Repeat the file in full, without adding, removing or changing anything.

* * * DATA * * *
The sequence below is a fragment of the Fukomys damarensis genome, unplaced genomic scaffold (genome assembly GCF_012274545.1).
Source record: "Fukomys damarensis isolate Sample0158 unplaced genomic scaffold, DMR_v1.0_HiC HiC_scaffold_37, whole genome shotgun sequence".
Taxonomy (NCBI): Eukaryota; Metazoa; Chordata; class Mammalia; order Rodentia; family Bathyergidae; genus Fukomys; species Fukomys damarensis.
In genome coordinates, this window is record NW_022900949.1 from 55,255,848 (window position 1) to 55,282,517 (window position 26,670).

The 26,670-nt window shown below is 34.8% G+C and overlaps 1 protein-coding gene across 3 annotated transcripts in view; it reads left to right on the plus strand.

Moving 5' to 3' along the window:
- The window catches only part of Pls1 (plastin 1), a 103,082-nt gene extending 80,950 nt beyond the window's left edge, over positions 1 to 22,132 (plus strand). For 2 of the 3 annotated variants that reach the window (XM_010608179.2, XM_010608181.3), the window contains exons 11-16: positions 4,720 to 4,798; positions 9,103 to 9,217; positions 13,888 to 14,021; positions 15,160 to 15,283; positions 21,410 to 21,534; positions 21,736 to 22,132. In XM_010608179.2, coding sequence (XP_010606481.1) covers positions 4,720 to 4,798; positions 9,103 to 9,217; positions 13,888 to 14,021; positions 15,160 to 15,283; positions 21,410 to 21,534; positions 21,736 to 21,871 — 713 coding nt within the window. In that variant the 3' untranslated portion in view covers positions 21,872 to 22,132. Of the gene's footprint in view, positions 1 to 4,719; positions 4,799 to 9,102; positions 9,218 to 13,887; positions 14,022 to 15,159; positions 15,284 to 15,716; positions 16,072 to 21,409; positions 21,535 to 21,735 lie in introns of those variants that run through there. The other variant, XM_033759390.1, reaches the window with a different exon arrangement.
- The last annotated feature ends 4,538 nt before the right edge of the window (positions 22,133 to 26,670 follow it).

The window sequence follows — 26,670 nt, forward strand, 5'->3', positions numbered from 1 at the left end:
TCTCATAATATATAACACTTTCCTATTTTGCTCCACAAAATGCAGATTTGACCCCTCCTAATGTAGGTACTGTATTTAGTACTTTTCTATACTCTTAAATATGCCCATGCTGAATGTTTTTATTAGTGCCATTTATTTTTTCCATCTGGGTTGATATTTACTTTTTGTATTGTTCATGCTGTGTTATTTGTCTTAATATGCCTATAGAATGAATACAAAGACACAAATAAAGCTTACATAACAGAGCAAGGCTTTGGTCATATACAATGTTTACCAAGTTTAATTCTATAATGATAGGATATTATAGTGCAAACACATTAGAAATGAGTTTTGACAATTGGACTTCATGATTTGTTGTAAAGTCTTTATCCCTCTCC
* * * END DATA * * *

The sequence below is a fragment of the Fukomys damarensis genome, unplaced genomic scaffold (genome assembly GCF_012274545.1).
Source record: "Fukomys damarensis isolate Sample0158 unplaced genomic scaffold, DMR_v1.0_HiC HiC_scaffold_37, whole genome shotgun sequence".
Taxonomy (NCBI): Eukaryota; Metazoa; Chordata; class Mammalia; order Rodentia; family Bathyergidae; genus Fukomys; species Fukomys damarensis.
In genome coordinates, this window is record NW_022900949.1 from 55,255,848 (window position 1) to 55,282,517 (window position 26,670).

The 26,670-nt window shown below is 34.8% G+C and overlaps 1 protein-coding gene across 3 annotated transcripts in view; it reads left to right on the plus strand.

Moving 5' to 3' along the window:
- The window catches only part of Pls1 (plastin 1), a 103,082-nt gene extending 80,950 nt beyond the window's left edge, over positions 1 to 22,132 (plus strand). For 2 of the 3 annotated variants that reach the window (XM_010608179.2, XM_010608181.3), the window contains exons 11-16: positions 4,720 to 4,798; positions 9,103 to 9,217; positions 13,888 to 14,021; positions 15,160 to 15,283; positions 21,410 to 21,534; positions 21,736 to 22,132. In XM_010608179.2, coding sequence (XP_010606481.1) covers positions 4,720 to 4,798; positions 9,103 to 9,217; positions 13,888 to 14,021; positions 15,160 to 15,283; positions 21,410 to 21,534; positions 21,736 to 21,871 — 713 coding nt within the window. In that variant the 3' untranslated portion in view covers positions 21,872 to 22,132. Of the gene's footprint in view, positions 1 to 4,719; positions 4,799 to 9,102; positions 9,218 to 13,887; positions 14,022 to 15,159; positions 15,284 to 15,716; positions 16,072 to 21,409; positions 21,535 to 21,735 lie in introns of those variants that run through there. The other variant, XM_033759390.1, reaches the window with a different exon arrangement.
- The last annotated feature ends 4,538 nt before the right edge of the window (positions 22,133 to 26,670 follow it).

The window sequence follows — 26,670 nt, forward strand, 5'->3', positions numbered from 1 at the left end:
TCTCATAATATATAACACTTTCCTATTTTGCTCCACAAAATGCAGATTTGACCCCTCCTAATGTAGGTACTGTATTTAGTACTTTTCTATACTCTTAAATATGCCCATGCTGAATGTTTTTATTAGTGCCATTTATTTTTTCCATCTGGGTTGATATTTACTTTTTGTATTGTTCATGCTGTGTTATTTGTCTTAATATGCCTATAGAATGAATACAAAGACACAAATAAAGCTTACATAACAGAGCAAGGCTTTGGTCATATACAATGTTTACCAAGTTTAATTCTATAATGATAGGATATTATAGTGCAAACACATTAGAAATGAGTTTTGACAATTGGACTTCATGATTTGTTGTAAAGTCTTTATCCCTCTCC